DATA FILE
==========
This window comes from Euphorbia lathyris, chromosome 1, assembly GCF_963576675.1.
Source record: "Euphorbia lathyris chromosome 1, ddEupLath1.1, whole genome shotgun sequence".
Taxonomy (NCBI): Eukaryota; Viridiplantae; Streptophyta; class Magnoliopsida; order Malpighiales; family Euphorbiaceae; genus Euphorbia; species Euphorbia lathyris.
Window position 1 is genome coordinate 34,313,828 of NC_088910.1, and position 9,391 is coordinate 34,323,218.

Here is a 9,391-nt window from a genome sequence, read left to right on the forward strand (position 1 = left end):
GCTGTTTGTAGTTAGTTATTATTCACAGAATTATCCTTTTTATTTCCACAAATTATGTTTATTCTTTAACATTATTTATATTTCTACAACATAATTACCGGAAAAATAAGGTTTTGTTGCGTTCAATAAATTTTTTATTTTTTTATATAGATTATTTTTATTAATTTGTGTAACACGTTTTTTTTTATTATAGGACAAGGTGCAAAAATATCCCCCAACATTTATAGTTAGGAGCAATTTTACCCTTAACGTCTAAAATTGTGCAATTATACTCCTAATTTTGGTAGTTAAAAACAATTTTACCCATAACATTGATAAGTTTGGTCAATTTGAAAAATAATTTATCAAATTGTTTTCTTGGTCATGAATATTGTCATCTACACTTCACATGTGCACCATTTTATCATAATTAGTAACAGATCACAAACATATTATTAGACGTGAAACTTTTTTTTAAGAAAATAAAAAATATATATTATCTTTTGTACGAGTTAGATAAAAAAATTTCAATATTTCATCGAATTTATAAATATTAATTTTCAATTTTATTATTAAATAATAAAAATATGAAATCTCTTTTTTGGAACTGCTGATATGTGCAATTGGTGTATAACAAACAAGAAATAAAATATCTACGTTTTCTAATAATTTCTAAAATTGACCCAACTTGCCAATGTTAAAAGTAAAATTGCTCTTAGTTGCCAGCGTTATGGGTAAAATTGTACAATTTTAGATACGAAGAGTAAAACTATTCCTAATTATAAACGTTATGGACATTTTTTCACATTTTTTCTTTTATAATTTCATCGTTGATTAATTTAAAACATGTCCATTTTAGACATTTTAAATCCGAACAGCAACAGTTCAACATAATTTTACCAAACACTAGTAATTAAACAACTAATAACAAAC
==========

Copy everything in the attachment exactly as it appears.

This window comes from Euphorbia lathyris, chromosome 1, assembly GCF_963576675.1.
Source record: "Euphorbia lathyris chromosome 1, ddEupLath1.1, whole genome shotgun sequence".
Taxonomy (NCBI): Eukaryota; Viridiplantae; Streptophyta; class Magnoliopsida; order Malpighiales; family Euphorbiaceae; genus Euphorbia; species Euphorbia lathyris.
Window position 1 is genome coordinate 34,313,828 of NC_088910.1, and position 9,391 is coordinate 34,323,218.

Here is a 9,391-nt window from a genome sequence, read left to right on the forward strand (position 1 = left end):
GCTGTTTGTAGTTAGTTATTATTCACAGAATTATCCTTTTTATTTCCACAAATTATGTTTATTCTTTAACATTATTTATATTTCTACAACATAATTACCGGAAAAATAAGGTTTTGTTGCGTTCAATAAATTTTTTATTTTTTTATATAGATTATTTTTATTAATTTGTGTAACACGTTTTTTTTTATTATAGGACAAGGTGCAAAAATATCCCCCAACATTTATAGTTAGGAGCAATTTTACCCTTAACGTCTAAAATTGTGCAATTATACTCCTAATTTTGGTAGTTAAAAACAATTTTACCCATAACATTGATAAGTTTGGTCAATTTGAAAAATAATTTATCAAATTGTTTTCTTGGTCATGAATATTGTCATCTACACTTCACATGTGCACCATTTTATCATAATTAGTAACAGATCACAAACATATTATTAGACGTGAAACTTTTTTTTAAGAAAATAAAAAATATATATTATCTTTTGTACGAGTTAGATAAAAAAATTTCAATATTTCATCGAATTTATAAATATTAATTTTCAATTTTATTATTAAATAATAAAAATATGAAATCTCTTTTTTGGAACTGCTGATATGTGCAATTGGTGTATAACAAACAAGAAATAAAATATCTACGTTTTCTAATAATTTCTAAAATTGACCCAACTTGCCAATGTTAAAAGTAAAATTGCTCTTAGTTGCCAGCGTTATGGGTAAAATTGTACAATTTTAGATACGAAGAGTAAAACTATTCCTAATTATAAACGTTATGGACATTTTTTCACATTTTTTCTTTTATAATTTCATCGTTGATTAATTTAAAACATGTCCATTTTAGACATTTTAAATCCGAACAGCAACAGTTCAACATAATTTTACCAAACACTAGTAATTAAACAACTAATAACAAAC